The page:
While it attempts to recapture what made the original film so fun, Independence Day: Resurgence feels like nothing more than a TV movie for Syfy with a big budget. The poor writing and acting within the film compounds with campy visuals and a nonsense plot. Where in the first film you felt something for the heroes and the struggle of the story, it feels as though the screenwriters are scrambling to fill the film’s two hour runtime while checking boxes of the worst science fiction tropes along the way.
While in no way a work of profound art, the original Independence Day felt like a wholly realized and carefully made film. It has given us some of the most iconic moments in film – and internet – history with the breathtaking shots of landmark destruction, done practically, with brilliant one liners from the films wonderful cast. Resurgence, however, seems to throw away the themes of realistic peril and the wonder of humanity for a two hour video game cutscene built to set up a sequel that promises to be even more of a let down.
The film is set, appropriately, twenty years after what the movie refers to “The Battle of 1996” which details the events of the first film. Now the head of earth defense, David Levinson (Jeff Goldblum) has reverse engineered the alien technology in an attempt to prepare the planet for the aliens inevitable return. We are briefly told that Captain Hiller (Will not-appearing-in-this-film Smith) was killed in some kind of accident. Unfortunately the movie spent less time on this point than I have explaining it to you. In his stead, his son Captain Dylan Hiller (Jessie T. Usher) spends time as a secondary character doing little else but flying a plane around and delivering random pieces of exposition. Instead of he or any other original character taking the lead, a pilot named Jake Morrison (Liam Hemsworth) takes the lead as comedian, undefeatable hero, and love interest despite his character having nothing to do with the original story, any connection to original characters, or any explanation as to who he is or why he is there.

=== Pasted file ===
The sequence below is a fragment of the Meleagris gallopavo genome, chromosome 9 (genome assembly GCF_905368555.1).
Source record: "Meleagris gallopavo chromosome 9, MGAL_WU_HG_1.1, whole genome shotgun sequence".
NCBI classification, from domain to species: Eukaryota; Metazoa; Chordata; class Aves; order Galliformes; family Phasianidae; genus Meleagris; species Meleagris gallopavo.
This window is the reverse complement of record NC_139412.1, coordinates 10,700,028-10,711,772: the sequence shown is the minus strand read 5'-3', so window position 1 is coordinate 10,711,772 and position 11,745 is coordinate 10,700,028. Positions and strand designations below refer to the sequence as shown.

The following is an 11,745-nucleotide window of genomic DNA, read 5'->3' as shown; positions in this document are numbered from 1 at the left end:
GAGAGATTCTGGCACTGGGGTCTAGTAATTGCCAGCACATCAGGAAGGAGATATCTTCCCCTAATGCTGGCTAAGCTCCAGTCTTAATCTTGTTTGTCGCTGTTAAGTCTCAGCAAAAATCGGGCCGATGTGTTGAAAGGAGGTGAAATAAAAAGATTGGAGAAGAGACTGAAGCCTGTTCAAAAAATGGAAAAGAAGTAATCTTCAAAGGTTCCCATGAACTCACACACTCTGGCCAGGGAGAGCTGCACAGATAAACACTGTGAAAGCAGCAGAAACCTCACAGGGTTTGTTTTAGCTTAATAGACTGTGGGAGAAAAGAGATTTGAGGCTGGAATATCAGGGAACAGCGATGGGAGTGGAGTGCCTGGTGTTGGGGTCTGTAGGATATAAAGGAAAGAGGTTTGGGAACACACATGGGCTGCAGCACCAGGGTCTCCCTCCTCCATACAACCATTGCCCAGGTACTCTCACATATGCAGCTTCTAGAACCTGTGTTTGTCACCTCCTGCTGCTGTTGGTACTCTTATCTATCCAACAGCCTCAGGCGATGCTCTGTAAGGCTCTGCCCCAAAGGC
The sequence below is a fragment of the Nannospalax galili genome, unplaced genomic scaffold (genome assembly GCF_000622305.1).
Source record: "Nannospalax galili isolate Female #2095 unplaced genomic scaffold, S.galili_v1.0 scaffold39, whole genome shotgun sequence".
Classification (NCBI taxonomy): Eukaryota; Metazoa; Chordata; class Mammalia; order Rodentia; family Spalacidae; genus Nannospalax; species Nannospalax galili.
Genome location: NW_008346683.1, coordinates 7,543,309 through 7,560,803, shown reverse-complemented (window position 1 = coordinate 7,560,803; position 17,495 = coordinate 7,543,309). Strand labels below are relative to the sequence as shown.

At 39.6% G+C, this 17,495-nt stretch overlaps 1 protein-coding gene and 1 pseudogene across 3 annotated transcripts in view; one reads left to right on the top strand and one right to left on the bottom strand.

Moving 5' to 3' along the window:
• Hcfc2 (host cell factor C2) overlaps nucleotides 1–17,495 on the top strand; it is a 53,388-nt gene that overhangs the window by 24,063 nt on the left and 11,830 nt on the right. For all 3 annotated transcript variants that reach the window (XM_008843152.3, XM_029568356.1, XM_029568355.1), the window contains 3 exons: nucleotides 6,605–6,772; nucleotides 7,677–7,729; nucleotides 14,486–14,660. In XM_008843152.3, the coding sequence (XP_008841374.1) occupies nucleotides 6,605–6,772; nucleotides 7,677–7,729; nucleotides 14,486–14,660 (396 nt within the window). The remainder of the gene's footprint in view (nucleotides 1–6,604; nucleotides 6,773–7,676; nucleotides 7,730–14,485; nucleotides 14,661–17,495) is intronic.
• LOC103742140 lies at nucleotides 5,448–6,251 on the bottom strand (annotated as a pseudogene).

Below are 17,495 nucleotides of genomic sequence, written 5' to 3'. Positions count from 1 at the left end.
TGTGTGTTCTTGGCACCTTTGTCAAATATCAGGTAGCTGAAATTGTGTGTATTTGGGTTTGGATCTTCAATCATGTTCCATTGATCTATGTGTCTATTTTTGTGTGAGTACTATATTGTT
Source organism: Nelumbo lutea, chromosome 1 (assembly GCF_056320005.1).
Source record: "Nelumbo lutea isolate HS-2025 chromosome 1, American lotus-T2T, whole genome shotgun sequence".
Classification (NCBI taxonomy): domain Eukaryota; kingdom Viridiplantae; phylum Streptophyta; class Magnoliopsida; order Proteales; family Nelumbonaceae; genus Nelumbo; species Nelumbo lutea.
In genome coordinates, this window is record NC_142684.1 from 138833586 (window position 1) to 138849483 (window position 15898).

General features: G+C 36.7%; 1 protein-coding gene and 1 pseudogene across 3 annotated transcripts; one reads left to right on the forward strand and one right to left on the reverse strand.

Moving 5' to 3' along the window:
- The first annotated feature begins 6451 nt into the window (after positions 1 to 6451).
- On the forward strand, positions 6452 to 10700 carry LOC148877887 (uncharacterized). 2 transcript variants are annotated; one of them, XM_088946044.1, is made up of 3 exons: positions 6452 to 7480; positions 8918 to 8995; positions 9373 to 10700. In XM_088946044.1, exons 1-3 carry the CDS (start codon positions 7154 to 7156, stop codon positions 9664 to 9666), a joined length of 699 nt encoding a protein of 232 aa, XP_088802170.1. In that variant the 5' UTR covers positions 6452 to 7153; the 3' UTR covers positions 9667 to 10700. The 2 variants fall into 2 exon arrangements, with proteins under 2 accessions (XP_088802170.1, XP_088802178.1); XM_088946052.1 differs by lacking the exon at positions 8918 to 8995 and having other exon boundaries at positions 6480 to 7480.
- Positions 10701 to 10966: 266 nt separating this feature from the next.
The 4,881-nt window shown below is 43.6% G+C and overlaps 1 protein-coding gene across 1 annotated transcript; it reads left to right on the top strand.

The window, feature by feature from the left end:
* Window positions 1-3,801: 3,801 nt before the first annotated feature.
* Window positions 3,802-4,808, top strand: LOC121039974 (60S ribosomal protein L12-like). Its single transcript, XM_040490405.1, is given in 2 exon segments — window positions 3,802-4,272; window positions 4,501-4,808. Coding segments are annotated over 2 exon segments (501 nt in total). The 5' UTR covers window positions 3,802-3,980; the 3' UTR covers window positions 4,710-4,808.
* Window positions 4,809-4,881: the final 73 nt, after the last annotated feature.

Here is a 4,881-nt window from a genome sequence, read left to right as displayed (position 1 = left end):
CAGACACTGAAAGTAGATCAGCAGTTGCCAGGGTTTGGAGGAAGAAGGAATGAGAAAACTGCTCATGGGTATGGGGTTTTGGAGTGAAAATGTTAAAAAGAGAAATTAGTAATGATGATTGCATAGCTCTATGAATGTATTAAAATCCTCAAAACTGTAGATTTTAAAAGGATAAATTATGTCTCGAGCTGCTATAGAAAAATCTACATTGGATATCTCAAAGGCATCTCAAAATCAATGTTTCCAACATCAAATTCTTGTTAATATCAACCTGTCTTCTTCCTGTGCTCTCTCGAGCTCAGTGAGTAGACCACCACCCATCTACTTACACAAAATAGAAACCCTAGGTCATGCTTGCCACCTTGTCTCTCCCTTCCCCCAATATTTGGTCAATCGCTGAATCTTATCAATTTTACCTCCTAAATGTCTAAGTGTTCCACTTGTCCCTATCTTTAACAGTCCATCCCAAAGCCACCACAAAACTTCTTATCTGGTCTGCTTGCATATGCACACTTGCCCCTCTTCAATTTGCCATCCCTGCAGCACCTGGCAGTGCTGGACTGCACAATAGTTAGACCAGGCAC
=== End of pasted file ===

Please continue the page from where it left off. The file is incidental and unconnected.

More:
While there is plenty of hate to go around with this movie I have to think that what that dragged this film down for me was the awful writing paired with some terrible performances. The current president, President Lanford (Sela Ward), seems to exist only to make a couple bad decisions, deliver a couple terrible one liners, and then disappear. Jessie T. Usher fills out his completely one dimensional character with as little energy as possible, and Liam Hemsworth feels like he couldn’t care less about being in the movie. Even Jeff Goldblum is only there to deliver one or two lines before becoming inconsequential.
For me, this movie was a failure from start to finish. With the tremendous over use of video game special effects and tenuous grasp of science fiction, this film will barely be remembered as anything more than a straight to DVD mess that somehow made it to the screen. Personally I would save the ten bucks and allow this would be franchise to crumble before we are made to sit through a third installment.